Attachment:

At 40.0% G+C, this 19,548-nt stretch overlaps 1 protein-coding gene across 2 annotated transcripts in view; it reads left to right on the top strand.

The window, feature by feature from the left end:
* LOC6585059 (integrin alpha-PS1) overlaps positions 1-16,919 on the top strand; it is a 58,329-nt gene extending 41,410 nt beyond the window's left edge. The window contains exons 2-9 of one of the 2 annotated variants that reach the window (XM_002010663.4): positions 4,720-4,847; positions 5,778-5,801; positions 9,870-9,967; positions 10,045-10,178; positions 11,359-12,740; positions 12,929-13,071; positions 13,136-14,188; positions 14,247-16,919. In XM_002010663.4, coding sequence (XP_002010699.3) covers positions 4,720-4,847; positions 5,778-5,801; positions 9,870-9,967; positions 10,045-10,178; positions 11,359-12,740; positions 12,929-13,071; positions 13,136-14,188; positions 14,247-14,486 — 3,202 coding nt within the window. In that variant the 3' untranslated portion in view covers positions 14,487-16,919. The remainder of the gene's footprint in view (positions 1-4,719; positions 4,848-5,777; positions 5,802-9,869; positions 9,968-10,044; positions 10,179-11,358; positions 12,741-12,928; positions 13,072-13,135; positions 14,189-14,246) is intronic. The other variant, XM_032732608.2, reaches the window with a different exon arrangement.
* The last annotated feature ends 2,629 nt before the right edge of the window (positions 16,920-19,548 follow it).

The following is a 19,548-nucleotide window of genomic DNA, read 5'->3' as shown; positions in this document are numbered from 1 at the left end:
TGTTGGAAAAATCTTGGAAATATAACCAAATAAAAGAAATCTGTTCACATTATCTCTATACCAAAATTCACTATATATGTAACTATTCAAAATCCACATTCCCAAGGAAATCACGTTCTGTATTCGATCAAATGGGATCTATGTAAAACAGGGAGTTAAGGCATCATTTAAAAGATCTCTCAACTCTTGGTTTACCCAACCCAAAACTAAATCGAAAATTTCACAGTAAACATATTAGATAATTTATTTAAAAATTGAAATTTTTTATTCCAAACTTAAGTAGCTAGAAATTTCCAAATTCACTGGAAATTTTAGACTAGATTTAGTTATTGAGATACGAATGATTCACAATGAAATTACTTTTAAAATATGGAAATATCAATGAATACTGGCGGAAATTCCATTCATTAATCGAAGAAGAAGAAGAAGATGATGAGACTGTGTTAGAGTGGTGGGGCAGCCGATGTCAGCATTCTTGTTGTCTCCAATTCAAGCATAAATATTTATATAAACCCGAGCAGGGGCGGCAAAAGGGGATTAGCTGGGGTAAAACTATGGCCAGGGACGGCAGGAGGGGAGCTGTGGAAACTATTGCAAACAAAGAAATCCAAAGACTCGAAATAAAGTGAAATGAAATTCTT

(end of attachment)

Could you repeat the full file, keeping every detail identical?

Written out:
At 40.0% G+C, this 19,548-nt stretch overlaps 1 protein-coding gene across 2 annotated transcripts in view; it reads left to right on the top strand.

The window, feature by feature from the left end:
* LOC6585059 (integrin alpha-PS1) overlaps positions 1-16,919 on the top strand; it is a 58,329-nt gene extending 41,410 nt beyond the window's left edge. The window contains exons 2-9 of one of the 2 annotated variants that reach the window (XM_002010663.4): positions 4,720-4,847; positions 5,778-5,801; positions 9,870-9,967; positions 10,045-10,178; positions 11,359-12,740; positions 12,929-13,071; positions 13,136-14,188; positions 14,247-16,919. In XM_002010663.4, coding sequence (XP_002010699.3) covers positions 4,720-4,847; positions 5,778-5,801; positions 9,870-9,967; positions 10,045-10,178; positions 11,359-12,740; positions 12,929-13,071; positions 13,136-14,188; positions 14,247-14,486 — 3,202 coding nt within the window. In that variant the 3' untranslated portion in view covers positions 14,487-16,919. The remainder of the gene's footprint in view (positions 1-4,719; positions 4,848-5,777; positions 5,802-9,869; positions 9,968-10,044; positions 10,179-11,358; positions 12,741-12,928; positions 13,072-13,135; positions 14,189-14,246) is intronic. The other variant, XM_032732608.2, reaches the window with a different exon arrangement.
* The last annotated feature ends 2,629 nt before the right edge of the window (positions 16,920-19,548 follow it).

The following is a 19,548-nucleotide window of genomic DNA, read 5'->3' as shown; positions in this document are numbered from 1 at the left end:
TGTTGGAAAAATCTTGGAAATATAACCAAATAAAAGAAATCTGTTCACATTATCTCTATACCAAAATTCACTATATATGTAACTATTCAAAATCCACATTCCCAAGGAAATCACGTTCTGTATTCGATCAAATGGGATCTATGTAAAACAGGGAGTTAAGGCATCATTTAAAAGATCTCTCAACTCTTGGTTTACCCAACCCAAAACTAAATCGAAAATTTCACAGTAAACATATTAGATAATTTATTTAAAAATTGAAATTTTTTATTCCAAACTTAAGTAGCTAGAAATTTCCAAATTCACTGGAAATTTTAGACTAGATTTAGTTATTGAGATACGAATGATTCACAATGAAATTACTTTTAAAATATGGAAATATCAATGAATACTGGCGGAAATTCCATTCATTAATCGAAGAAGAAGAAGAAGATGATGAGACTGTGTTAGAGTGGTGGGGCAGCCGATGTCAGCATTCTTGTTGTCTCCAATTCAAGCATAAATATTTATATAAACCCGAGCAGGGGCGGCAAAAGGGGATTAGCTGGGGTAAAACTATGGCCAGGGACGGCAGGAGGGGAGCTGTGGAAACTATTGCAAACAAAGAAATCCAAAGACTCGAAATAAAGTGAAATGAAATTCTT